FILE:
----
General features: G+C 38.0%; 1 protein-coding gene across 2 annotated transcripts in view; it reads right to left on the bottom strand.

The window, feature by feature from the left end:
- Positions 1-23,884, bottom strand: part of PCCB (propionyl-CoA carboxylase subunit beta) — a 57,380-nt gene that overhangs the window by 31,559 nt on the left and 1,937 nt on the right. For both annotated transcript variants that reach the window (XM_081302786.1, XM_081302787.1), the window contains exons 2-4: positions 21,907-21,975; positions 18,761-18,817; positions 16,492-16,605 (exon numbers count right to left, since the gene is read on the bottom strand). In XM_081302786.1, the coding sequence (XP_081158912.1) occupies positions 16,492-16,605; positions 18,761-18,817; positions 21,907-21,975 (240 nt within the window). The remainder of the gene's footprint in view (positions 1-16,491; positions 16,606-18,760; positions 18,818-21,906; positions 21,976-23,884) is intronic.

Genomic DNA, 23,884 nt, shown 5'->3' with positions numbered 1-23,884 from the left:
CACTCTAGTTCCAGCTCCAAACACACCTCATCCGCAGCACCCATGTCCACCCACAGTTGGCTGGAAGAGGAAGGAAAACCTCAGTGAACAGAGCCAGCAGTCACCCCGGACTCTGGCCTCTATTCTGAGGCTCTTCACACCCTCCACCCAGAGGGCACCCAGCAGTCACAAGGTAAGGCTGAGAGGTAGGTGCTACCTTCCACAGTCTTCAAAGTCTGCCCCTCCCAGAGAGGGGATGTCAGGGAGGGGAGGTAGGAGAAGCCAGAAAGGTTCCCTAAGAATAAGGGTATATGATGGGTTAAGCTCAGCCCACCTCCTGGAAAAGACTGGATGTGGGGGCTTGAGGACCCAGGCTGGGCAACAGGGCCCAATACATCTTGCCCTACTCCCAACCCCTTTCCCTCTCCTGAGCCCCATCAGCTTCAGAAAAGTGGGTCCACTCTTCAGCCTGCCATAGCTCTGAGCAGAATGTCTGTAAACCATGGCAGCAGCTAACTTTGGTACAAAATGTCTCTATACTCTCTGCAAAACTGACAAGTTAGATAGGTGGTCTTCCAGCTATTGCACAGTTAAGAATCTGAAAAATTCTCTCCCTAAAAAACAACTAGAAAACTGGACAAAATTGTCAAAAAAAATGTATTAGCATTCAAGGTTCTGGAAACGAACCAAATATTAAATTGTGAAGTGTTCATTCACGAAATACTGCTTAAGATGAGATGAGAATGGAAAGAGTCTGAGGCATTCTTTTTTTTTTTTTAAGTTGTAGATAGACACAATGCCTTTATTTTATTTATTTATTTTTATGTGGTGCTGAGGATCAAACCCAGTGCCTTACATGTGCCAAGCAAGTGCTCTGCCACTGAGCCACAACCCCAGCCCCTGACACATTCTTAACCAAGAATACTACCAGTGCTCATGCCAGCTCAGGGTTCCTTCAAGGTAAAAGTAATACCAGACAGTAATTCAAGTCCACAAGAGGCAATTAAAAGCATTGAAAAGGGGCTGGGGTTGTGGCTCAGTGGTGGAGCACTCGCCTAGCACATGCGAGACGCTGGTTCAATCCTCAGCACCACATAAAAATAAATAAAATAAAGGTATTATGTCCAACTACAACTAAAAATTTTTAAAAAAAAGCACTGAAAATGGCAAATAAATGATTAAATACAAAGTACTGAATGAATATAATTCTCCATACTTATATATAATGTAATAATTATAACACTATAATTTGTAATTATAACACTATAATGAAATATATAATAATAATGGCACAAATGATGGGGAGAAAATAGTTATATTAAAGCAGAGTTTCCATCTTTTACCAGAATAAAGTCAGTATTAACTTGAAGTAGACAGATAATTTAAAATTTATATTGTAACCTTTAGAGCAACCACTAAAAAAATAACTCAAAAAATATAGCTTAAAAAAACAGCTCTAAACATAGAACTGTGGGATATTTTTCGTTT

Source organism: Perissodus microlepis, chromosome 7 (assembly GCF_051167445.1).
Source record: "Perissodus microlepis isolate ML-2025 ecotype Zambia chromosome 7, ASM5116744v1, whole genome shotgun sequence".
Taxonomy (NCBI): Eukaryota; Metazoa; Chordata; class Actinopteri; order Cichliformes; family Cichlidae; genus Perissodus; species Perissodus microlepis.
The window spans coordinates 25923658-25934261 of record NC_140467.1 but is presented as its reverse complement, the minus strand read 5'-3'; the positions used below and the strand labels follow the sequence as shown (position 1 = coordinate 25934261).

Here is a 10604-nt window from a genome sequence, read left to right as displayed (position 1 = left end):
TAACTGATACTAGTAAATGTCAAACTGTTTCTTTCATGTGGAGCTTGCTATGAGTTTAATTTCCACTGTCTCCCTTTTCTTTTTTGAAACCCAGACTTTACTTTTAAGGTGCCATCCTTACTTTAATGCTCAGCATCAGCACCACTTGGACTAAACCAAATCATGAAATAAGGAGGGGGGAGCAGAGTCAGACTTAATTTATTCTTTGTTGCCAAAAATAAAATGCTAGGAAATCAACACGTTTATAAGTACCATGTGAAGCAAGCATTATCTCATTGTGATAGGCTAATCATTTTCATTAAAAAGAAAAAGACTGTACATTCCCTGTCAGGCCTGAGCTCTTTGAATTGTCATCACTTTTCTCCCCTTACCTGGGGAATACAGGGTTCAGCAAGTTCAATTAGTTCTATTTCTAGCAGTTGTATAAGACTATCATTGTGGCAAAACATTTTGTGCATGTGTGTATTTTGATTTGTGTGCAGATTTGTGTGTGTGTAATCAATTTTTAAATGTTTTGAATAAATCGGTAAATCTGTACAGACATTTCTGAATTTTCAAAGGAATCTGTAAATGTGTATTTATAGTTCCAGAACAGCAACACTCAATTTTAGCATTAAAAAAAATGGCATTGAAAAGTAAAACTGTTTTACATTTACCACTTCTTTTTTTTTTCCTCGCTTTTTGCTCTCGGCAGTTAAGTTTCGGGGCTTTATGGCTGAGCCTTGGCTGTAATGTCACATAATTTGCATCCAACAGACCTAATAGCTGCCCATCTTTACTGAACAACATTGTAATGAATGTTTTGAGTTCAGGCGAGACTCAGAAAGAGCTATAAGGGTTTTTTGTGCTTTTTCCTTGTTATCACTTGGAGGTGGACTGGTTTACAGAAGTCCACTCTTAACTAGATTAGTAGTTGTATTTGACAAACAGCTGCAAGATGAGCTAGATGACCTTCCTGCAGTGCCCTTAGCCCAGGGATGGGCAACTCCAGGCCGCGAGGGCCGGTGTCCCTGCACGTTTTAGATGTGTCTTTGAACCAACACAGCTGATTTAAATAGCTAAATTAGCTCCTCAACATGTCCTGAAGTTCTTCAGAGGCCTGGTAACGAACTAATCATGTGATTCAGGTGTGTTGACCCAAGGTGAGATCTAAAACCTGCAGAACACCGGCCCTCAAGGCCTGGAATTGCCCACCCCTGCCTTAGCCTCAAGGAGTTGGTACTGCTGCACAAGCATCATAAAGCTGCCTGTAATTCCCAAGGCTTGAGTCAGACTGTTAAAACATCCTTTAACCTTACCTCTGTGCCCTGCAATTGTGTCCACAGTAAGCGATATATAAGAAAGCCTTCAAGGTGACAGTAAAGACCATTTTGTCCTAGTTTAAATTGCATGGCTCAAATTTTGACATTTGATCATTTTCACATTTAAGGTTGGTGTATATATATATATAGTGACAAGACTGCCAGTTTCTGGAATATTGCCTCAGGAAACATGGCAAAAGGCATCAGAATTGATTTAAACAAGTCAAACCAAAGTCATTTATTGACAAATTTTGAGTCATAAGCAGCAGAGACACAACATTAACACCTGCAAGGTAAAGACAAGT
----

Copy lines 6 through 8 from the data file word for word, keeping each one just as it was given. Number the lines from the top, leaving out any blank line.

Source organism: Perissodus microlepis, chromosome 7 (assembly GCF_051167445.1).
Source record: "Perissodus microlepis isolate ML-2025 ecotype Zambia chromosome 7, ASM5116744v1, whole genome shotgun sequence".
Taxonomy (NCBI): Eukaryota; Metazoa; Chordata; class Actinopteri; order Cichliformes; family Cichlidae; genus Perissodus; species Perissodus microlepis.